Careers in music are almost always volatile at best, and musical longevity is a characteristic that is hard to come by in the digital age. Such is the story of Chicago rapper Alex Wiley, who, despite a moderate amount of mainstream success, still falls short of the star status afforded to his fellow Chi-town artists Chance the Rapper and Vic Mensa. Wiley first burst out onto the scene with the release of his 2014 mixtape Village Party, which was spearheaded by the Hippie Sabotage assisted highlight single ‘Vibration’. He followed that up with his first full length LP Village Party 2: Heaven’s Gate in November of last year. While Village Party’s was an improvement upon the original overall; it was nevertheless again marked by a single Chance the Rapper assisted track: ‘Navigator Truck’.
Which brings us to Tangerine Dream, Wiley’s recently released EP that fittingly shares a name with the legendary 1960’s German electronic band. The mixtape is flush with electronic influence, ranging from reverbs to deep synths to distorted vocals; all supported by heavy use of 808s. The opening track, ‘Quest’, has Wiley rapping “I’m on the quest to enlightenment/ Don’t need no detour/ whatchu calling me for/ watchu calling me for?”over a sample of TV On The Radio’s smash hit ‘Will Do’. It’s a decent introduction but the song takes a dramatic turn about halfway through, with Wiley’s vocals slowed down over a simple guitar riff. While I understand the direction Wiley wants to take, the effort comes off as a little forced and trying too hard to be trippy.
The experimentalism continues with ‘Games’, a strange crossover between psychedelia and trap that is admittedly interesting, if not memorable. However, any banger-potential this song may have had is snuffed out by Wiley’s infuriating choice to end the song with an entire minute of philosophical quotes that have absolutely nothing to do with the track’s lyrical content. I’d maybe understand the addition if Wiley would rap about something beyond doing drugs and working hard, but the song is entirely devoid of meaning.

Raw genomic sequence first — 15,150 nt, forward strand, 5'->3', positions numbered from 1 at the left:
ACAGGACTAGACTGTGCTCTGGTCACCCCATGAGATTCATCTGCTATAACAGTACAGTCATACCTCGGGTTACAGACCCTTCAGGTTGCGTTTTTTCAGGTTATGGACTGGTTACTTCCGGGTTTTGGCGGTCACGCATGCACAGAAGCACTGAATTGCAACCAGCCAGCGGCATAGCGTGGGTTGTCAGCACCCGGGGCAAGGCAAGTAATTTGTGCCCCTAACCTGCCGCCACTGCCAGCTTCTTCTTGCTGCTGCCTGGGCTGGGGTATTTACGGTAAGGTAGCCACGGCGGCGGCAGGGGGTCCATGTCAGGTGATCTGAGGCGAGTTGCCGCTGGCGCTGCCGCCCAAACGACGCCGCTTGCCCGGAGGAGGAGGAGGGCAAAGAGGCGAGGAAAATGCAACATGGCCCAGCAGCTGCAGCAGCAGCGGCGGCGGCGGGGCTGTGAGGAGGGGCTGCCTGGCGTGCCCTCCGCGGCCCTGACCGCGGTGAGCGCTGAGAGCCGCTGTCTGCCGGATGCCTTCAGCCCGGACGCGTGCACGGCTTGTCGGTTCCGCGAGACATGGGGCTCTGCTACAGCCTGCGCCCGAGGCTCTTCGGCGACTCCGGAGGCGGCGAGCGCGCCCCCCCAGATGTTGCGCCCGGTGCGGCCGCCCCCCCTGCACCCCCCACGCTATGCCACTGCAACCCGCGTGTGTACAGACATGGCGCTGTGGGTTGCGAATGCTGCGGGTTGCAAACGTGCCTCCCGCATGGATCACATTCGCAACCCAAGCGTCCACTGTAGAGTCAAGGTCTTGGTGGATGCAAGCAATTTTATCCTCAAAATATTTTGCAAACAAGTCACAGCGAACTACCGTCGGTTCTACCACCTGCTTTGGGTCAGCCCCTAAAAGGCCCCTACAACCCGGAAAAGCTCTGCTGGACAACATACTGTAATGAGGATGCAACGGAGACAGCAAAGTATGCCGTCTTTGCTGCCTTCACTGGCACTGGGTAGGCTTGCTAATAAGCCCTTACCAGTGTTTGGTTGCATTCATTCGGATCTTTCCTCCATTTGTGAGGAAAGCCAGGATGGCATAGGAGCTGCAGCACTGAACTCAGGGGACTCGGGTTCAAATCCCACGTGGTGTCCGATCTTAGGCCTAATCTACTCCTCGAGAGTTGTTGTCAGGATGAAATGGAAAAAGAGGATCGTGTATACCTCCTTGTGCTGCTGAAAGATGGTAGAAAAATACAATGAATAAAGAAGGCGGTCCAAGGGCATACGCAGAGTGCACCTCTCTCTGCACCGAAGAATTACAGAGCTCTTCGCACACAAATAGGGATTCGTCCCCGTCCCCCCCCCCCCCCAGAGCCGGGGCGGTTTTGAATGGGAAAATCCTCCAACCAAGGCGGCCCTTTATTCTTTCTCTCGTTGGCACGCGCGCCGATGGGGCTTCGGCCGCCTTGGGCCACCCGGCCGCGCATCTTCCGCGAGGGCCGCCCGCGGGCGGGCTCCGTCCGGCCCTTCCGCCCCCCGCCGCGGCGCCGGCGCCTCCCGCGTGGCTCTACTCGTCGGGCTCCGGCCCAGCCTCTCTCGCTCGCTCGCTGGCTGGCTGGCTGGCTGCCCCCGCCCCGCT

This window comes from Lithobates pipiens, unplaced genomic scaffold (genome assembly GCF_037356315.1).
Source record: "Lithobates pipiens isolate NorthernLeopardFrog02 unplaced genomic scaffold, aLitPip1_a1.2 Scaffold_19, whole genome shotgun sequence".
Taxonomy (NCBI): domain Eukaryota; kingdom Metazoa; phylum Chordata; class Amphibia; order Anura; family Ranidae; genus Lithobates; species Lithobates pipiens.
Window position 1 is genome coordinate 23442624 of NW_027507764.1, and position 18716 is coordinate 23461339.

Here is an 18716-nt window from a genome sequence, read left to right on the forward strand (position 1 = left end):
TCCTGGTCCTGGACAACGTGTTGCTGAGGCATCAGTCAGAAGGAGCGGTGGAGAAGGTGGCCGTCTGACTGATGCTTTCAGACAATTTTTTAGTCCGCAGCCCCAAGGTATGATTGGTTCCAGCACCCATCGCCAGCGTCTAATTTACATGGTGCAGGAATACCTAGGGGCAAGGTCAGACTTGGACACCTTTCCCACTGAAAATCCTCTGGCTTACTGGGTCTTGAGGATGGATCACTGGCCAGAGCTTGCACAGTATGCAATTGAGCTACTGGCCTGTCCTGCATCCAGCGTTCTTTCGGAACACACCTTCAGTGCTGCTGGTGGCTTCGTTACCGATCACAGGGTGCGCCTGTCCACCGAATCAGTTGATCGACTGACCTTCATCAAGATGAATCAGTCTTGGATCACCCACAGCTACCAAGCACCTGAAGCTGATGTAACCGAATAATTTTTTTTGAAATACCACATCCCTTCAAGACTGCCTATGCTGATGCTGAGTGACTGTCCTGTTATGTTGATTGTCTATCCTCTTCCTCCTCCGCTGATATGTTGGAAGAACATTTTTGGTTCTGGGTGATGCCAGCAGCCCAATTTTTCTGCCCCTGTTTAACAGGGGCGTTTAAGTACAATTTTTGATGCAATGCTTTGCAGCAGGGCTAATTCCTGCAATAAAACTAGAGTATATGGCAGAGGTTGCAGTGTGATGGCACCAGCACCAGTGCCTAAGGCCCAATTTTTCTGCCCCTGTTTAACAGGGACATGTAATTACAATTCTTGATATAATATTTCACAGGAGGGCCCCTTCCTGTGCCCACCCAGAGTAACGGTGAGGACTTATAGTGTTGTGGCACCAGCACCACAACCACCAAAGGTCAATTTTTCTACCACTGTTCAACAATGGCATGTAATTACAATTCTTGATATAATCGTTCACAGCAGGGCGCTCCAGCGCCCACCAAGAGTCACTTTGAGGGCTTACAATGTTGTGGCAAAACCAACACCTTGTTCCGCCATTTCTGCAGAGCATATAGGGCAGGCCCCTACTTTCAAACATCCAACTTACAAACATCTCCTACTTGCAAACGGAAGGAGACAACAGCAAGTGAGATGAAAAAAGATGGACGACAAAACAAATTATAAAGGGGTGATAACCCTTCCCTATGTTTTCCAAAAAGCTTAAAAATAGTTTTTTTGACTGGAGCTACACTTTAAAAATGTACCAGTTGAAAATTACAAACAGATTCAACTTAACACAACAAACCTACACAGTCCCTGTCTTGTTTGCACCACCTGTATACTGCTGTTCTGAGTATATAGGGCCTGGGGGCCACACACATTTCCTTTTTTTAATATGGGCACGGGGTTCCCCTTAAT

Tangerine Dream continues its mediocrity until well after its halfway point, but the spacey, jazzy, and at times risky production makes it bearable to listen to. Many of the beats would feel right at home on projects like Mac Miller’s 2013 Watching Movies With the Sounds Off, but are too often than not dragged down by the monotonous and cliche rapping. The cut ‘Chill’ is one of the few exceptions on this album, with a decent verse from newcomer Thurteen and Wiley making great use of the beautiful production by switching up his flow and cadence.
Tangerine Dream is conceptually sound, but Wiley’s poor execution of the introspective, psychedelic style that has worked for so many others makes it average sounding at best. Without a standout single present in his other works, Tangerine Dream seems like a step backwards for the Chicagoan emcee, whose technical skill still far outweighs his lackluster songwriting abilities. The rhymes throughout this EP were simply forgettable and the hooks were just as uninspired. I’m not entirely sure what Wiley means by the enlightenment he raps of on ‘Quest’, but for the sake of his career I hope his latest release is a short detour.